If you are experiencing unexplained muscle pain or have already been diagnosed with myofascial pain syndrome, contact one of the five offices of Long Island Spine Rehabilitation Medicine where our specialty is nonsurgical pain management and restoration of function. Our physiatrists use both traditional and complementary medical treatments to reach our primary goal of returning you to a pain-free state.
What is myofascial pain syndrome?
Myofascial pain is muscle pain that originates in the fascia, the web of connective tissue that wraps everything beneath the skin, including muscle tissue. Fascia holds all tissues together, both providing us with structural support and allowing for movement.
Myofascial pain syndrome is defined by the development of trigger points, muscle knots that form when a muscle can’t relax. Patients are sometimes able to isolate trigger points by touch, feeling the muscle knots under their skin.
Pressure on trigger points causes “referred pain,” i.e. pain, tension, or decreased range of motion not at the trigger point itself but in an entirely different part of the body. Trigger points are also activated in other conditions such as fibromyalgia.
Causes of Myofascial Pain Syndrome
Myofascial pain syndrome has many possible causes, including:
- Muscle injury in an accident or due to repetitive motion
- Stress, resulting in clenching or tightening of muscles on an ongoing basis
- Reduced or restricted movement (e.g. having a broken limb in a sling or cast)
- Poor posture, overuse of muscles, leading to ongoing fatigue
- Injury to vertebrae (bones of the spine)
- Congenital abnormalities, such as one leg longer than the other
- Anxiety or depression
It should be noted that the stress that results in clenching or tightening of muscles frequently occurs unconsciously. Since patients are unaware of it, they are unable to report it on their own. Thankfully, our experienced physiatrists are adept at recognizing its presence through physical examination.
Symptoms of Myofascial Pain Syndrome
Signs and symptoms of myofascial pain syndrome include:
- Tender knots in a muscle
- Deep, aching muscle pain that persists or worsens with movement
- Stiffness or weakness in the affected muscle
- Limited range of motion
- Difficulty sleeping due to pain
Although everyone has muscle aches from time to time, if, in spite of home remedies, you have ongoing or intermittent muscle pain severe enough to interfere with your regular routine or with your sleep, you should definitely make an appointment with us. Ongoing pain is not only uncomfortable, interrupting concentration and pleasurable activities. It also has a negative impact on your long-term mental and physical health.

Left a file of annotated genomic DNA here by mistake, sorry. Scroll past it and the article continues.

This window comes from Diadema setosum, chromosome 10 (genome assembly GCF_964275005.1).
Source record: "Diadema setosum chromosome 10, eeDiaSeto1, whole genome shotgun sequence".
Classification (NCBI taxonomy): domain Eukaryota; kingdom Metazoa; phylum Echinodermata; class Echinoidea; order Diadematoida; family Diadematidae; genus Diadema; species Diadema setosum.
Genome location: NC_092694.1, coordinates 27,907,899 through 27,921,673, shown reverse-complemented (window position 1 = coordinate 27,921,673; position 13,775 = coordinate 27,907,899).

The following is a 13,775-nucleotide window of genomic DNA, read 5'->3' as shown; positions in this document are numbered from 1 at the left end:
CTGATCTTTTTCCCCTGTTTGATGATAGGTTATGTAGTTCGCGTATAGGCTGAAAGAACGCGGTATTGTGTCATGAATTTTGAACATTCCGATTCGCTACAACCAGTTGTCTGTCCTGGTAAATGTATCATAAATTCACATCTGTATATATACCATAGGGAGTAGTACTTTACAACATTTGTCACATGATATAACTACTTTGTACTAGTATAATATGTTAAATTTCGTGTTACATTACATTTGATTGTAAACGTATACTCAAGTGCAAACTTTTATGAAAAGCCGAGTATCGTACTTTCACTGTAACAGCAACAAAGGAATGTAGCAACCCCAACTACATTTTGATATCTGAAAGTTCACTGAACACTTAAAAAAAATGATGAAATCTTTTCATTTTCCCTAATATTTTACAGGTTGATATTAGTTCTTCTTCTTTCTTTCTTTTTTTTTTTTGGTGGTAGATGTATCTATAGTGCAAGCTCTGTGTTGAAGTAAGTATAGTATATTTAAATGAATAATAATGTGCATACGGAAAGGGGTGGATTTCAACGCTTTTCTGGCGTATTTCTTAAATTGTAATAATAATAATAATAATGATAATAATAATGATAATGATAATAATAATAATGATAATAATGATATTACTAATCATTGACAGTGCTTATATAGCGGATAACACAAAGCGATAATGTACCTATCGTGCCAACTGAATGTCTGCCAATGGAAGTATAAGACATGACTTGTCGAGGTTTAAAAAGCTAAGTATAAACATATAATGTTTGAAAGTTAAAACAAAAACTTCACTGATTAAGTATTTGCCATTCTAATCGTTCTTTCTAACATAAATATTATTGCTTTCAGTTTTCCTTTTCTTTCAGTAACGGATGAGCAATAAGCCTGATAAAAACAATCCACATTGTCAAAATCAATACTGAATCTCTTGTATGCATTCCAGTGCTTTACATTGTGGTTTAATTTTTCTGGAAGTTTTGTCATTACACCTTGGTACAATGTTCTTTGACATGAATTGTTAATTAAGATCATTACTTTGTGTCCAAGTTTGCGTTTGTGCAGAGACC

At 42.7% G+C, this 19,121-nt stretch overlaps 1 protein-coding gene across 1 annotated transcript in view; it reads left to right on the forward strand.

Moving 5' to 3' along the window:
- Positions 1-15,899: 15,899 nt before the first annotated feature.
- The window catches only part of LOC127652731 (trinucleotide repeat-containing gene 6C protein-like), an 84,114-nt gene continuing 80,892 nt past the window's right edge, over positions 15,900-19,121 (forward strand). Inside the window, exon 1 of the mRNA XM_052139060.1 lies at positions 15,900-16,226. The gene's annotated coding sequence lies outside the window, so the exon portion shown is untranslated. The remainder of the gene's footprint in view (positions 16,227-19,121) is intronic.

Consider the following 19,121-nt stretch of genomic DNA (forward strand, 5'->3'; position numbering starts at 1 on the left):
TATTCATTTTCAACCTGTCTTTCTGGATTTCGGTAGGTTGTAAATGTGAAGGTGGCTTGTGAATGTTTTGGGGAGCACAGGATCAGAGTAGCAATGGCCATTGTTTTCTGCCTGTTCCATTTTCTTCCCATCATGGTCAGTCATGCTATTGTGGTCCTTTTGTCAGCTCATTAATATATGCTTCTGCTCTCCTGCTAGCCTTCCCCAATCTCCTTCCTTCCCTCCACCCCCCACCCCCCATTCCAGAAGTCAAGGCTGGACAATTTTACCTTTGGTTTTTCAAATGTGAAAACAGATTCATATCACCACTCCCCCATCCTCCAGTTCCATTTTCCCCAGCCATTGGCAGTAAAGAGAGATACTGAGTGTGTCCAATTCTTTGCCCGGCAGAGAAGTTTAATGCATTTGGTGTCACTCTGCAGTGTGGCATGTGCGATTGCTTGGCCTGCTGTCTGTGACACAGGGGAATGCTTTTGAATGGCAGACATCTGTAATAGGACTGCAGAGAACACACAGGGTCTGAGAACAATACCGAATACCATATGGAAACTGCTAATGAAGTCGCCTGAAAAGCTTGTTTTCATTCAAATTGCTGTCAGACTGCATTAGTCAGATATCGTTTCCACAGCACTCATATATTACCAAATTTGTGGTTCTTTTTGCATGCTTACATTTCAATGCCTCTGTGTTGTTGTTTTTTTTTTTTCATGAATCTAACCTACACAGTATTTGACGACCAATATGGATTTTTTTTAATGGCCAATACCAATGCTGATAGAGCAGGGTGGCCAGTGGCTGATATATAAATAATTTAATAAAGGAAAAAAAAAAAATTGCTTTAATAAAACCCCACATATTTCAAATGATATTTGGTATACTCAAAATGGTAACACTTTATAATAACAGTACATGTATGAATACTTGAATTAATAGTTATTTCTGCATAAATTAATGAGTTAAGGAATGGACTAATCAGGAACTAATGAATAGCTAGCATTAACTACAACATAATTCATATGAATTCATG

At Long Island Spine Rehabilitation Medicine, we have a well-deserved reputation for diagnostic excellence, always the first step in successful treatment. In order to diagnose myofascial pain syndrome we:
- Visually examine you for postural abnormalities
- Perform a physical exam in which the doctor applies gentle pressure to locate the tight muscle bands of the precise trigger points that cause pain or muscle twitches
- Ask you detailed questions about when and how you experience pain, whether it improves or worsens with certain activities, and whether you have had a recent injury or been engaging in repetitive actions.
Although imaging tests like X-rays and MRIs have been used to diagnose myofascial pain syndrome in the past, our doctors find palpation during a physical exam more accurate as well as more convenient. Well-trained hands locate the abnormally hard nodules of muscle fiber that cause intense pain at the site and/or radiating or referred pain. Recent NIH studies have shown that innovative ultrasound devices are also helpful in visualizing the trigger points of myofascial pain syndrome.
Because of our commitment to addressing your pain and bringing you back to full functionality, we use a number of therapies, often in combination, to get you up and running as quickly as possible, including:
- Over-the-counter pain and anti-inflammatory medications (NSAIDs)
- Muscle relaxers to reduce tension and ease pressure
- Customized physical therapy involving stretching, posture training, ice and heat
- Acupuncture to alleviate pain and inflammation
- Trigger point injections of local anesthetic and steroids
- Dry needling in which just the needles without medication can alleviate pain
Trigger point injections have proven to be a very effective treatment option for myofascial pain syndrome. They are also relatively simple to administer and receive. The procedure takes only a few minutes though several injections may be required. There is no downtime involved. You will be able to return to your normal activities immediately, though you should avoid strenuous exercise for a few days. After-effects of pain or numbness, bruising, or dimpling at the site will resolve within hours or days.
As with most treatments, patients have varying reactions to trigger point injections. While some
patients experience almost immediate relief from pain and increased range of motion, others take a few weeks to feel positive results. When successful, trigger point injections can provide welcome relief for several months and may be repeated as needed at recommended intervals.
Contact Our Myofascial Pain Syndrome Specialists Now
We are well aware that symptoms of myofascial pain syndrome detract from your quality of life and are fully committed to alleviating them. The sooner you contact our skilled, compassionate physiatrists, the sooner you can stop suffering and regain your sense of well-being.